Matthew Hinsley is the force behind the red-hot Austin Classical Guitar Society.
By Chad Swiatecki, Portrait by Greg Abell
When Matthew Hinsley, executive director of the Austin Classical Guitar Society, arrived at the University of Texas in 1996, the guitar group was little more than a collection of enthusiastic but mostly unorganized players and no real mission or purpose.
“It was very much a club atmosphere with no real artistic budget and a few guest artists who would come in occasionally,” says Hinsley, a trained classical guitarist who earned a doctorate from UT and spearheaded the growth of the ACGS soon after his arrival. “I poured lots of energy in to it and we built a concert series, added an adult ensemble program, began an education program and we’re now to the point where we’re world leaders in classical guitar curriculum.”
While Hinsley, who also trained at Interlochen Arts Academy in Michigan, and Oberlin Conservatory of Music, brought to the group a master-level talent with the guitar, it was his drive to organize and formalize its operations that made the biggest difference. From those scrappy beginnings, the guitar society now hosts world-renowned players from throughout the world and its concerts and other programs throughout the year have made it one of the leading lights of Austin’s fine-arts scene.
That growth has made Hinsley, 37, a national authority in how local nonprofit arts groups can chart a course to sustainability and prominence in their communities. His 2011 book, Creativity to Community: Arts Nonprofit Success One Coffee at a Time, has helped solidify his status as something of a guru for arts groups throughout the country looking to find firm footing. A classical guitar enthusiast from a young age, Hinsley had an idea for something like the current form of ACGS, which took shape while he was completing his master’s works at Oberlin.
“I had no business classes or anything like that, but I had a vision and a real interest in seeing how the field of guitar study could advance,” he says. “People told me, ‘You can’t make a living in the arts,’ but I wrote my thesis on classical guitar in the arts market and how the guitar can have a place in our communities.”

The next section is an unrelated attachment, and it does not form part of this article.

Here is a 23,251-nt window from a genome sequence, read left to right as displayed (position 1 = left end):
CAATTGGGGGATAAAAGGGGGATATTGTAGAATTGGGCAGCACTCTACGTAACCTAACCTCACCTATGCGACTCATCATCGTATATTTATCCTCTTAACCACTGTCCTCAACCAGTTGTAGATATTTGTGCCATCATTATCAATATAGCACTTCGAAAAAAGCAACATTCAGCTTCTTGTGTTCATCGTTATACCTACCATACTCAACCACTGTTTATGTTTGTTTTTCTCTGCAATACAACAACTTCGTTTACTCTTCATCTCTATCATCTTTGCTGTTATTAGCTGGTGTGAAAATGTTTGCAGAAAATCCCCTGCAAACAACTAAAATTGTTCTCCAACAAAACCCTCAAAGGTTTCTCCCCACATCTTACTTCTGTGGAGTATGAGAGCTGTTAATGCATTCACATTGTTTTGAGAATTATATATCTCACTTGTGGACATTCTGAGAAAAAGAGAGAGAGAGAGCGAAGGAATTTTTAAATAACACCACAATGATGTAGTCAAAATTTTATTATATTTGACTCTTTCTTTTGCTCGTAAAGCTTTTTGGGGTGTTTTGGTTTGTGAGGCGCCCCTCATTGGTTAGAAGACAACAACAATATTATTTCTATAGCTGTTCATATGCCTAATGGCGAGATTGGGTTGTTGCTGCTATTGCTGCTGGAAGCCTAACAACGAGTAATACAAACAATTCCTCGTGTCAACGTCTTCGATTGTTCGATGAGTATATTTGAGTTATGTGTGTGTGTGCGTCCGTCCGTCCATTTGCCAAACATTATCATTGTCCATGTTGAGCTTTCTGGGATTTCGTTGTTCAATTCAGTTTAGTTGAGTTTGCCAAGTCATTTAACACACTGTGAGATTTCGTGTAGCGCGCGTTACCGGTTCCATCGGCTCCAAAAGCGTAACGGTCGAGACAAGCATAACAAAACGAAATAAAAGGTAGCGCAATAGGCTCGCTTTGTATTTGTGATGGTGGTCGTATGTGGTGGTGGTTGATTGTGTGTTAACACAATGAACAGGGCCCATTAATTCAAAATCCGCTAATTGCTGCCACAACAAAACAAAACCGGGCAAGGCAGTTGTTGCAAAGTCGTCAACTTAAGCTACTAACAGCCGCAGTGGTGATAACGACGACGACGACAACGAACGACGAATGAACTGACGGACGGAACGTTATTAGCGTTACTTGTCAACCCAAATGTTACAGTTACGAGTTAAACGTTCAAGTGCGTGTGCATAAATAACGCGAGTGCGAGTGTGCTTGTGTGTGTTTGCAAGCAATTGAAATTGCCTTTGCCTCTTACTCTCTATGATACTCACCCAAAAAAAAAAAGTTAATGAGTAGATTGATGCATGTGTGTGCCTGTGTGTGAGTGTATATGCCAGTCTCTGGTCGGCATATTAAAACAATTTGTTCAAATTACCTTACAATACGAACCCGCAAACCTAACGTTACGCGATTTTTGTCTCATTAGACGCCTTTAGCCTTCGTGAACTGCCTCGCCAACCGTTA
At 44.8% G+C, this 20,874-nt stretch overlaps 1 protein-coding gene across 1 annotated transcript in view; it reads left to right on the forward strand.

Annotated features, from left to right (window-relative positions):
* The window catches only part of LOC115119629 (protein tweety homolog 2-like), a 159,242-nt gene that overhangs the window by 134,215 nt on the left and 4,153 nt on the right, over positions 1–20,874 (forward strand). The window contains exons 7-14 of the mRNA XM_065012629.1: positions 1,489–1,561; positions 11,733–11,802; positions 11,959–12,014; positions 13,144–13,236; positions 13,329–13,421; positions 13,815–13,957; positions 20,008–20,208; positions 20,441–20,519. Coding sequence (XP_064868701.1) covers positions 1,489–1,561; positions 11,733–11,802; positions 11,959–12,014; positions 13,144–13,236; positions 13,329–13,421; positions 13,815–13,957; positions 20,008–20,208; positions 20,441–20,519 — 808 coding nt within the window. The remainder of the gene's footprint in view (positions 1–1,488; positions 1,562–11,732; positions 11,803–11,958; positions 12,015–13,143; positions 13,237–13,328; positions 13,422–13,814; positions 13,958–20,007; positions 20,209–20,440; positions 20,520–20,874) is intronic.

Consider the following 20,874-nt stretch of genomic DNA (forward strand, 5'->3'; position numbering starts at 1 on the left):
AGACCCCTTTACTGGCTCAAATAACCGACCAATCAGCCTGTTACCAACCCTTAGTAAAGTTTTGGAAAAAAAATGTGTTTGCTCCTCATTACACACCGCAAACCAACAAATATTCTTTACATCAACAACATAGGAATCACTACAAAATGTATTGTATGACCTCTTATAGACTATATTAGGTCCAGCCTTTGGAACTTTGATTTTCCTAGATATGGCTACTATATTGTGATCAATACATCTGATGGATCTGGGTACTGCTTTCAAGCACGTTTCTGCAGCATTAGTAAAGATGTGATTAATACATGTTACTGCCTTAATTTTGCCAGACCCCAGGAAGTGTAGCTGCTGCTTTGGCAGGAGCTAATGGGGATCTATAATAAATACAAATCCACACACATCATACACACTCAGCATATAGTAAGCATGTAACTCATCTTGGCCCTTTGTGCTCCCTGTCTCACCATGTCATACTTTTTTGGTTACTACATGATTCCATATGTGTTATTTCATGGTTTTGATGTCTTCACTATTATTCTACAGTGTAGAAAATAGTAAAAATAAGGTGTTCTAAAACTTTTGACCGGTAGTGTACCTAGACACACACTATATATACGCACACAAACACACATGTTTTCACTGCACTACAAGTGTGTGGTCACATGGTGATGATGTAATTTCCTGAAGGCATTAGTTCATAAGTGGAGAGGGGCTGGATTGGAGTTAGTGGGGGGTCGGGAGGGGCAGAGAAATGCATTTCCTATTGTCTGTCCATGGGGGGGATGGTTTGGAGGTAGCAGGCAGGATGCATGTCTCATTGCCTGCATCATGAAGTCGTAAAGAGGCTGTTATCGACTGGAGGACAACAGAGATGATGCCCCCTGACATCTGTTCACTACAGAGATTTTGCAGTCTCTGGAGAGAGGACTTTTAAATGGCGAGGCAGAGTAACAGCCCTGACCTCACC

One of Hinsley’s most important keys for fledgling arts groups is having a complete vision for how to engage the community instead of focusing solely on the discipline, be it music, visual art or drama. “Lots of community arts organizations are created by people who are very passionate in what they do, but what can you do beyond that?” he asks. “Folks tend to not want to invest in the publicity and outreach, and you end up with a pretty small vision or product because of that.”
Another key, Hinsley says, is partnering with other arts and public groups, such as schools and museums, to merge talents and audiences. As an example, he points to a fall 2011 program the ACGS helped organize at ACL Live with Austin Pictures, public television station KLRU, the Alamo Drafthouse and a handful of local high- school arts students that used music and film to explore the creative process in visual art. Those types of high-profile—some would say “splashy”—events have helped Hinsley attract donors from throughout the community and grow the ACGS’s budget to roughly $500,000 annually.
Going forward, Hinsley says he’s most excited about the group’s emerging online educational component that’s being taught throughout the country, and he enjoys speaking and consulting at colleges and institutions in the U.S.
“I’m a big believer in energy and how to focus it, and I’m getting messages of hope from people who see what we’ve done and think they can do it in their own society,” he says. “It’s wonderful to see that energy. People say, ‘We think we can do this,’ and I say, ‘OK, let’s talk about some steps that will work for you.’”